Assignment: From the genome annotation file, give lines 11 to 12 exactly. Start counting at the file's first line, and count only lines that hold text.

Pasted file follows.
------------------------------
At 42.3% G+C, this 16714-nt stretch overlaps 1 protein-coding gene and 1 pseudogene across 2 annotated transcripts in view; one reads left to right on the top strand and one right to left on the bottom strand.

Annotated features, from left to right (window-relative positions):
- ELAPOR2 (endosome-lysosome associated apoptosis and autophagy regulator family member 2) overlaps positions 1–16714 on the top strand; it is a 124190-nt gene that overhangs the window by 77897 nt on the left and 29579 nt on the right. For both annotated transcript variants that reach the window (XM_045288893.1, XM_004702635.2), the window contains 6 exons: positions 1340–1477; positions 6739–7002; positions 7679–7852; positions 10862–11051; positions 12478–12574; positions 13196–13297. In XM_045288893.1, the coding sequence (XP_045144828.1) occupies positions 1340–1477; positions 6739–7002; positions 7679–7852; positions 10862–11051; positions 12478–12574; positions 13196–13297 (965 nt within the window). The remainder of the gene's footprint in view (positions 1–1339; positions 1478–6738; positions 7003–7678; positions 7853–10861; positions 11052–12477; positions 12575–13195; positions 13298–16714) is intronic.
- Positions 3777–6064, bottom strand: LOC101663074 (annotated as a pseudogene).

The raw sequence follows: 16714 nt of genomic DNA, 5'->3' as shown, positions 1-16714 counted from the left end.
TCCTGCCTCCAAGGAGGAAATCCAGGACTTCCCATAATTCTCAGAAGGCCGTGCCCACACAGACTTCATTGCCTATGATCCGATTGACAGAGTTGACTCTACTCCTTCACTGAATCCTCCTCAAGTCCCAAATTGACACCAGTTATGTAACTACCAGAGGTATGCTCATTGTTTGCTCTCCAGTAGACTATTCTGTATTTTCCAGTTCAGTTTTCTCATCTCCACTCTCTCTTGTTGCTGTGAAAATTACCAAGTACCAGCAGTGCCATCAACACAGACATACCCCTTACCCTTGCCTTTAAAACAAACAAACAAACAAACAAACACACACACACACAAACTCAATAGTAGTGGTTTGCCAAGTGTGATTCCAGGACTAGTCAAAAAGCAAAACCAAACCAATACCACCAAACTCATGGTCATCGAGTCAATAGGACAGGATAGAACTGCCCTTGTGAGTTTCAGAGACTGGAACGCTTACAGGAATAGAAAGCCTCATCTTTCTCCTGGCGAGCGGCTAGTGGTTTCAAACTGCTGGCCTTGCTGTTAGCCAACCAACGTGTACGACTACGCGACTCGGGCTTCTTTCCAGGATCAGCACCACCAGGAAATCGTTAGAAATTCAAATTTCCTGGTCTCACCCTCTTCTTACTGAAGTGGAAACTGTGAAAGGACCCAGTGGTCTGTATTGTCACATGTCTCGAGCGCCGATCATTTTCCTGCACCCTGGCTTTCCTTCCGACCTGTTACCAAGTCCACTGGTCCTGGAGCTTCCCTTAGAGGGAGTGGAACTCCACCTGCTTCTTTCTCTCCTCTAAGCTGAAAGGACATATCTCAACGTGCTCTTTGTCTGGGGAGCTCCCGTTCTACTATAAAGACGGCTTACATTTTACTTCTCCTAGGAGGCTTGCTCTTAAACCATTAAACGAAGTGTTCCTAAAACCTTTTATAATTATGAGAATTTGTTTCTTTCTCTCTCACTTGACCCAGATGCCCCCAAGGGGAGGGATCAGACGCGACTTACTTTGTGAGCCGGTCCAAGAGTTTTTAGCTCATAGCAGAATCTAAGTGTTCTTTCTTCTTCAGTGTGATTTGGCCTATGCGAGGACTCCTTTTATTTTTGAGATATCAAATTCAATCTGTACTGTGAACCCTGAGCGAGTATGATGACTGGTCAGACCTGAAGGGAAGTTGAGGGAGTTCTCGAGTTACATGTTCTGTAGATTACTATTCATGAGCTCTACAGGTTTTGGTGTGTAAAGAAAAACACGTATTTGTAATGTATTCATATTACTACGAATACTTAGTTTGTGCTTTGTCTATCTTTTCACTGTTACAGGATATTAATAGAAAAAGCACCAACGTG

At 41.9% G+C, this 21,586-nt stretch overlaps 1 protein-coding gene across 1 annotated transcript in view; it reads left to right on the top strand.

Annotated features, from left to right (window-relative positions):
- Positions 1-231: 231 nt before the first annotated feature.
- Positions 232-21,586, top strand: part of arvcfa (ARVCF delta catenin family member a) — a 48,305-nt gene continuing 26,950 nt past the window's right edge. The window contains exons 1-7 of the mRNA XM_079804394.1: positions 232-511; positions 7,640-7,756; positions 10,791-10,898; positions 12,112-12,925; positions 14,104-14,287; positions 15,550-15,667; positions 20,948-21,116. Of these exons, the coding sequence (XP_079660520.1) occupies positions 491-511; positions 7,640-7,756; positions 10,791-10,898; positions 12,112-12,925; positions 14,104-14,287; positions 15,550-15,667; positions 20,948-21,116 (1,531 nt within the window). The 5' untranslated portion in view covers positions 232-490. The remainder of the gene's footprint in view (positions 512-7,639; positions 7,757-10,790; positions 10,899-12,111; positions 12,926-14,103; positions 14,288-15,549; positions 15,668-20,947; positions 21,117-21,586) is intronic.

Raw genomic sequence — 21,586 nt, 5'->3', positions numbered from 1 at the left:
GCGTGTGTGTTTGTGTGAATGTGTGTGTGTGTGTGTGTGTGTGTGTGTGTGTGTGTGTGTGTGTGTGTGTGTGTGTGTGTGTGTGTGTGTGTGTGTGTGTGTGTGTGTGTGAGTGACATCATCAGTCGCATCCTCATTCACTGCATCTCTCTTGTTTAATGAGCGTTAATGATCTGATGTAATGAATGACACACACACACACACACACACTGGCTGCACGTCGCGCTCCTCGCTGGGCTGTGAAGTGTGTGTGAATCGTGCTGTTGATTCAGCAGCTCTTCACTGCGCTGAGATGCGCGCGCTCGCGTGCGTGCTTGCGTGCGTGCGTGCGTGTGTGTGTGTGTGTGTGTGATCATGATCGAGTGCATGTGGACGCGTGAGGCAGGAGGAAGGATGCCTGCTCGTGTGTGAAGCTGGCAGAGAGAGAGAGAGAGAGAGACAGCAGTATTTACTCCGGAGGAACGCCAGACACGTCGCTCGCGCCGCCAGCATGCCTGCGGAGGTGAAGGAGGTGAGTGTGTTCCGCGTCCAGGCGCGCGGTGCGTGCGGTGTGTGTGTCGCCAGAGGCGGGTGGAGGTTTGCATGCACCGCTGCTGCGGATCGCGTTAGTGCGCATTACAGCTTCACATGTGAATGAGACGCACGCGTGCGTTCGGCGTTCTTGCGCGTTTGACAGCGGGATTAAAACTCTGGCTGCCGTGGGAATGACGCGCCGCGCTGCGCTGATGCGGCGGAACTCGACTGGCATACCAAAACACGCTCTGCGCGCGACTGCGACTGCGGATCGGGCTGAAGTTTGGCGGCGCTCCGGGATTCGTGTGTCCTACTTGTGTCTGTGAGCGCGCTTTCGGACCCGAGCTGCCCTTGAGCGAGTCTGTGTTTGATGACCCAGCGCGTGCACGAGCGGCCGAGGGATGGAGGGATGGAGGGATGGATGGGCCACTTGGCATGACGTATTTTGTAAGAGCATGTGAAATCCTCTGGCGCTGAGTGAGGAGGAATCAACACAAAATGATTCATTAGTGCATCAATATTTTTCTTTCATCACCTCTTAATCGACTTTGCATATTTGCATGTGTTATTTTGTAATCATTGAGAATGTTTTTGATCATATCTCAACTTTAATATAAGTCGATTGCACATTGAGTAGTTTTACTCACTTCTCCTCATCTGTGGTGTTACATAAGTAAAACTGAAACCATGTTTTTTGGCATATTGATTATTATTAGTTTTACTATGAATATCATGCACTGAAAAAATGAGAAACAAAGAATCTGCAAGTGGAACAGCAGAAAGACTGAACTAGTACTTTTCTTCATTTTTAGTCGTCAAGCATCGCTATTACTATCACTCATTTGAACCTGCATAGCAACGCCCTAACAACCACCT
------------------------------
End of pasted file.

Raw genomic sequence — 21,586 nt, 5'->3', positions numbered from 1 at the left:
GCGTGTGTGTTTGTGTGAATGTGTGTGTGTGTGTGTGTGTGTGTGTGTGTGTGTGTGTGTGTGTGTGTGTGTGTGTGTGTGTGTGTGTGTGTGTGTGTGTGTGTGTGTGTGAGTGACATCATCAGTCGCATCCTCATTCACTGCATCTCTCTTGTTTAATGAGCGTTAATGATCTGATGTAATGAATGACACACACACACACACACACACTGGCTGCACGTCGCGCTCCTCGCTGGGCTGTGAAGTGTGTGTGAATCGTGCTGTTGATTCAGCAGCTCTTCACTGCGCTGAGATGCGCGCGCTCGCGTGCGTGCTTGCGTGCGTGCGTGCGTGTGTGTGTGTGTGTGTGTGATCATGATCGAGTGCATGTGGACGCGTGAGGCAGGAGGAAGGATGCCTGCTCGTGTGTGAAGCTGGCAGAGAGAGAGAGAGAGAGAGACAGCAGTATTTACTCCGGAGGAACGCCAGACACGTCGCTCGCGCCGCCAGCATGCCTGCGGAGGTGAAGGAGGTGAGTGTGTTCCGCGTCCAGGCGCGCGGTGCGTGCGGTGTGTGTGTCGCCAGAGGCGGGTGGAGGTTTGCATGCACCGCTGCTGCGGATCGCGTTAGTGCGCATTACAGCTTCACATGTGAATGAGACGCACGCGTGCGTTCGGCGTTCTTGCGCGTTTGACAGCGGGATTAAAACTCTGGCTGCCGTGGGAATGACGCGCCGCGCTGCGCTGATGCGGCGGAACTCGACTGGCATACCAAAACACGCTCTGCGCGCGACTGCGACTGCGGATCGGGCTGAAGTTTGGCGGCGCTCCGGGATTCGTGTGTCCTACTTGTGTCTGTGAGCGCGCTTTCGGACCCGAGCTGCCCTTGAGCGAGTCTGTGTTTGATGACCCAGCGCGTGCACGAGCGGCCGAGGGATGGAGGGATGGAGGGATGGATGGGCCACTTGGCATGACGTATTTTGTAAGAGCATGTGAAATCCTCTGGCGCTGAGTGAGGAGGAATCAACACAAAATGATTCATTAGTGCATCAATATTTTTCTTTCATCACCTCTTAATCGACTTTGCATATTTGCATGTGTTATTTTGTAATCATTGAGAATGTTTTTGATCATATCTCAACTTTAATATAAGTCGATTGCACATTGAGTAGTTTTACTCACTTCTCCTCATCTGTGGTGTTACATAAGTAAAACTGAAACCATGTTTTTTGGCATATTGATTATTATTAGTTTTACTATGAATATCATGCACTGAAAAAATGAGAAACAAAGAATCTGCAAGTGGAACAGCAGAAAGACTGAACTAGTACTTTTCTTCATTTTTAGTCGTCAAGCATCGCTATTACTATCACTCATTTGAACCTGCATAGCAACGCCCTAACAACCACCT